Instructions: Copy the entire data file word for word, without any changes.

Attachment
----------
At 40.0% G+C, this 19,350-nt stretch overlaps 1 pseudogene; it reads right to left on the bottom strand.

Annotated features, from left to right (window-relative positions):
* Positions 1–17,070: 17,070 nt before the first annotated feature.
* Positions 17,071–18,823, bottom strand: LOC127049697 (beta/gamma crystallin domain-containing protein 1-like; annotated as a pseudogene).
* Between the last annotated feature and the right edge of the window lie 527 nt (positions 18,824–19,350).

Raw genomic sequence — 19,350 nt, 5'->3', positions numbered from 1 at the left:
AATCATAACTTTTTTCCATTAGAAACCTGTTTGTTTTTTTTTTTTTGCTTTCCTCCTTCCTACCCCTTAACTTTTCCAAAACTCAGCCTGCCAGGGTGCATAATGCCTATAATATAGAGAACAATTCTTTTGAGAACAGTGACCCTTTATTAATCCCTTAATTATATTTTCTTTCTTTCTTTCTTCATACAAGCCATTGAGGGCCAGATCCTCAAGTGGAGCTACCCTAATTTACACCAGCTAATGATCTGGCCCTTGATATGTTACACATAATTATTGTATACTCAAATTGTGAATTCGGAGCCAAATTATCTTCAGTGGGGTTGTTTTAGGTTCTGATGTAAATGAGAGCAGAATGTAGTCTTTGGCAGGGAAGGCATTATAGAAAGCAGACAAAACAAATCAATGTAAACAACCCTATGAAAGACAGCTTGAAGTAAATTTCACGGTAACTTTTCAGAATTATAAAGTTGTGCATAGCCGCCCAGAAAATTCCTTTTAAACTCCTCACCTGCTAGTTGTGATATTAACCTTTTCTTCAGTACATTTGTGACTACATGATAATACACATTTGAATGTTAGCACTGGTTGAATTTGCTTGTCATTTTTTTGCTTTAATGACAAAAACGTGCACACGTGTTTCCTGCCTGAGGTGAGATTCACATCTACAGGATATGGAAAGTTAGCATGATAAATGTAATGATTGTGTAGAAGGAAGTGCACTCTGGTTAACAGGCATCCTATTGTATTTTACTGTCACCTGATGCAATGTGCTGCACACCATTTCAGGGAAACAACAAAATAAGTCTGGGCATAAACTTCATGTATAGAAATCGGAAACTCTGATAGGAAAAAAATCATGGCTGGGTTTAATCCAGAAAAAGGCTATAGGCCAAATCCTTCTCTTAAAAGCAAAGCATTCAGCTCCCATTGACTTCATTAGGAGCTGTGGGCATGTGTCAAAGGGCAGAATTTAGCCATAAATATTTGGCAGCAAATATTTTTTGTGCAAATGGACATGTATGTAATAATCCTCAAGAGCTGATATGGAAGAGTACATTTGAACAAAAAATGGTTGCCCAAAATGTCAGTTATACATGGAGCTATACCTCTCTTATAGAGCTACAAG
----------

At 40.0% G+C, this 19,350-nt stretch overlaps 1 pseudogene; it reads right to left on the bottom strand.

Annotated features, from left to right (window-relative positions):
* Positions 1–17,070: 17,070 nt before the first annotated feature.
* Positions 17,071–18,823, bottom strand: LOC127049697 (beta/gamma crystallin domain-containing protein 1-like; annotated as a pseudogene).
* Between the last annotated feature and the right edge of the window lie 527 nt (positions 18,824–19,350).

Raw genomic sequence — 19,350 nt, 5'->3', positions numbered from 1 at the left:
AATCATAACTTTTTTCCATTAGAAACCTGTTTGTTTTTTTTTTTTTGCTTTCCTCCTTCCTACCCCTTAACTTTTCCAAAACTCAGCCTGCCAGGGTGCATAATGCCTATAATATAGAGAACAATTCTTTTGAGAACAGTGACCCTTTATTAATCCCTTAATTATATTTTCTTTCTTTCTTTCTTCATACAAGCCATTGAGGGCCAGATCCTCAAGTGGAGCTACCCTAATTTACACCAGCTAATGATCTGGCCCTTGATATGTTACACATAATTATTGTATACTCAAATTGTGAATTCGGAGCCAAATTATCTTCAGTGGGGTTGTTTTAGGTTCTGATGTAAATGAGAGCAGAATGTAGTCTTTGGCAGGGAAGGCATTATAGAAAGCAGACAAAACAAATCAATGTAAACAACCCTATGAAAGACAGCTTGAAGTAAATTTCACGGTAACTTTTCAGAATTATAAAGTTGTGCATAGCCGCCCAGAAAATTCCTTTTAAACTCCTCACCTGCTAGTTGTGATATTAACCTTTTCTTCAGTACATTTGTGACTACATGATAATACACATTTGAATGTTAGCACTGGTTGAATTTGCTTGTCATTTTTTTGCTTTAATGACAAAAACGTGCACACGTGTTTCCTGCCTGAGGTGAGATTCACATCTACAGGATATGGAAAGTTAGCATGATAAATGTAATGATTGTGTAGAAGGAAGTGCACTCTGGTTAACAGGCATCCTATTGTATTTTACTGTCACCTGATGCAATGTGCTGCACACCATTTCAGGGAAACAACAAAATAAGTCTGGGCATAAACTTCATGTATAGAAATCGGAAACTCTGATAGGAAAAAAATCATGGCTGGGTTTAATCCAGAAAAAGGCTATAGGCCAAATCCTTCTCTTAAAAGCAAAGCATTCAGCTCCCATTGACTTCATTAGGAGCTGTGGGCATGTGTCAAAGGGCAGAATTTAGCCATAAATATTTGGCAGCAAATATTTTTTGTGCAAATGGACATGTATGTAATAATCCTCAAGAGCTGATATGGAAGAGTACATTTGAACAAAAAATGGTTGCCCAAAATGTCAGTTATACATGGAGCTATACCTCTCTTATAGAGCTACAAG